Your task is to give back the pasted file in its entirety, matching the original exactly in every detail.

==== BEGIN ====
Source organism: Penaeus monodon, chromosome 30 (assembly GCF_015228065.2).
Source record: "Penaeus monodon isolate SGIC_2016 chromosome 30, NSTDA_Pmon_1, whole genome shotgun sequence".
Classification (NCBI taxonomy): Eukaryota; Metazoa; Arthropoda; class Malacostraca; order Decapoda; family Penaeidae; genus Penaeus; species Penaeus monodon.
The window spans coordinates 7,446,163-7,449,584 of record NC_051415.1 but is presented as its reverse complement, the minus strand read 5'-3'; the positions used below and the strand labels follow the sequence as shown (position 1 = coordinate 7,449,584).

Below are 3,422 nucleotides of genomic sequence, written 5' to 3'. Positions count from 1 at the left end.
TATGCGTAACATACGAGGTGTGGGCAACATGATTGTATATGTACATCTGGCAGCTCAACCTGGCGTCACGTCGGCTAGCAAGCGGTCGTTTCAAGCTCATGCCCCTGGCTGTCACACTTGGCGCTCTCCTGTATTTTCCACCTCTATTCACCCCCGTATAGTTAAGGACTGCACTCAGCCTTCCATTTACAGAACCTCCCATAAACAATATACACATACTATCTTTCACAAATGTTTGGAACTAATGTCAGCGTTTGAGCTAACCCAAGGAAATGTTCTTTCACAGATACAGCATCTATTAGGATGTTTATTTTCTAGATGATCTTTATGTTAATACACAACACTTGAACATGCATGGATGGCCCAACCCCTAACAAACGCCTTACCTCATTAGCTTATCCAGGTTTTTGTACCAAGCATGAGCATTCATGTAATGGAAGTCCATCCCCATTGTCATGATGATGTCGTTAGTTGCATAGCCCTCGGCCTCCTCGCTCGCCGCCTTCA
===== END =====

Source organism: Penaeus monodon, chromosome 30 (assembly GCF_015228065.2).
Source record: "Penaeus monodon isolate SGIC_2016 chromosome 30, NSTDA_Pmon_1, whole genome shotgun sequence".
Classification (NCBI taxonomy): Eukaryota; Metazoa; Arthropoda; class Malacostraca; order Decapoda; family Penaeidae; genus Penaeus; species Penaeus monodon.
The window spans coordinates 7,446,163-7,449,584 of record NC_051415.1 but is presented as its reverse complement, the minus strand read 5'-3'; the positions used below and the strand labels follow the sequence as shown (position 1 = coordinate 7,449,584).

Below are 3,422 nucleotides of genomic sequence, written 5' to 3'. Positions count from 1 at the left end.
TATGCGTAACATACGAGGTGTGGGCAACATGATTGTATATGTACATCTGGCAGCTCAACCTGGCGTCACGTCGGCTAGCAAGCGGTCGTTTCAAGCTCATGCCCCTGGCTGTCACACTTGGCGCTCTCCTGTATTTTCCACCTCTATTCACCCCCGTATAGTTAAGGACTGCACTCAGCCTTCCATTTACAGAACCTCCCATAAACAATATACACATACTATCTTTCACAAATGTTTGGAACTAATGTCAGCGTTTGAGCTAACCCAAGGAAATGTTCTTTCACAGATACAGCATCTATTAGGATGTTTATTTTCTAGATGATCTTTATGTTAATACACAACACTTGAACATGCATGGATGGCCCAACCCCTAACAAACGCCTTACCTCATTAGCTTATCCAGGTTTTTGTACCAAGCATGAGCATTCATGTAATGGAAGTCCATCCCCATTGTCATGATGATGTCGTTAGTTGCATAGCCCTCGGCCTCCTCGCTCGCCGCCTTCA